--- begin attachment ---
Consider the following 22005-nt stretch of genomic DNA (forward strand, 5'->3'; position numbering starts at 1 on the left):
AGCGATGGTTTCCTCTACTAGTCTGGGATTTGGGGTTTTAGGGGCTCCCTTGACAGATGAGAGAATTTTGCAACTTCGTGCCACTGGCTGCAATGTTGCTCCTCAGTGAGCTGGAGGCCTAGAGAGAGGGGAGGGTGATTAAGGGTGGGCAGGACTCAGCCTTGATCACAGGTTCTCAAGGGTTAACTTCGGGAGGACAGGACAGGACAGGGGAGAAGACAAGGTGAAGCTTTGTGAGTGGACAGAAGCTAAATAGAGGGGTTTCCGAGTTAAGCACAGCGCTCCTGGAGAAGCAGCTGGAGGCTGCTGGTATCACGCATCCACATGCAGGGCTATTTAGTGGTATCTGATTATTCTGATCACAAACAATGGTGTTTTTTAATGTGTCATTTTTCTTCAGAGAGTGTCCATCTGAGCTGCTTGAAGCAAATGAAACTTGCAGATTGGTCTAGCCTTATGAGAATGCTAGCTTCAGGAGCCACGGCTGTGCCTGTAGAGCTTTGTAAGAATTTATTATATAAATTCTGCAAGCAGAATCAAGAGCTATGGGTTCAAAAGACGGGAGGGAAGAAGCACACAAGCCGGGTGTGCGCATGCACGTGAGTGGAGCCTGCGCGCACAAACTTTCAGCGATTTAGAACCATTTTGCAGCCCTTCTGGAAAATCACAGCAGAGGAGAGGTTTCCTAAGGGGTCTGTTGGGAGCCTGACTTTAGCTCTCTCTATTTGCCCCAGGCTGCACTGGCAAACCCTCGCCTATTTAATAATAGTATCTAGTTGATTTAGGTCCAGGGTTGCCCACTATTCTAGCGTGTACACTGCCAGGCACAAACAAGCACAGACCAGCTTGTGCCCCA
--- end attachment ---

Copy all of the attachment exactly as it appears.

Consider the following 22005-nt stretch of genomic DNA (forward strand, 5'->3'; position numbering starts at 1 on the left):
AGCGATGGTTTCCTCTACTAGTCTGGGATTTGGGGTTTTAGGGGCTCCCTTGACAGATGAGAGAATTTTGCAACTTCGTGCCACTGGCTGCAATGTTGCTCCTCAGTGAGCTGGAGGCCTAGAGAGAGGGGAGGGTGATTAAGGGTGGGCAGGACTCAGCCTTGATCACAGGTTCTCAAGGGTTAACTTCGGGAGGACAGGACAGGACAGGGGAGAAGACAAGGTGAAGCTTTGTGAGTGGACAGAAGCTAAATAGAGGGGTTTCCGAGTTAAGCACAGCGCTCCTGGAGAAGCAGCTGGAGGCTGCTGGTATCACGCATCCACATGCAGGGCTATTTAGTGGTATCTGATTATTCTGATCACAAACAATGGTGTTTTTTAATGTGTCATTTTTCTTCAGAGAGTGTCCATCTGAGCTGCTTGAAGCAAATGAAACTTGCAGATTGGTCTAGCCTTATGAGAATGCTAGCTTCAGGAGCCACGGCTGTGCCTGTAGAGCTTTGTAAGAATTTATTATATAAATTCTGCAAGCAGAATCAAGAGCTATGGGTTCAAAAGACGGGAGGGAAGAAGCACACAAGCCGGGTGTGCGCATGCACGTGAGTGGAGCCTGCGCGCACAAACTTTCAGCGATTTAGAACCATTTTGCAGCCCTTCTGGAAAATCACAGCAGAGGAGAGGTTTCCTAAGGGGTCTGTTGGGAGCCTGACTTTAGCTCTCTCTATTTGCCCCAGGCTGCACTGGCAAACCCTCGCCTATTTAATAATAGTATCTAGTTGATTTAGGTCCAGGGTTGCCCACTATTCTAGCGTGTACACTGCCAGGCACAAACAAGCACAGACCAGCTTGTGCCCCA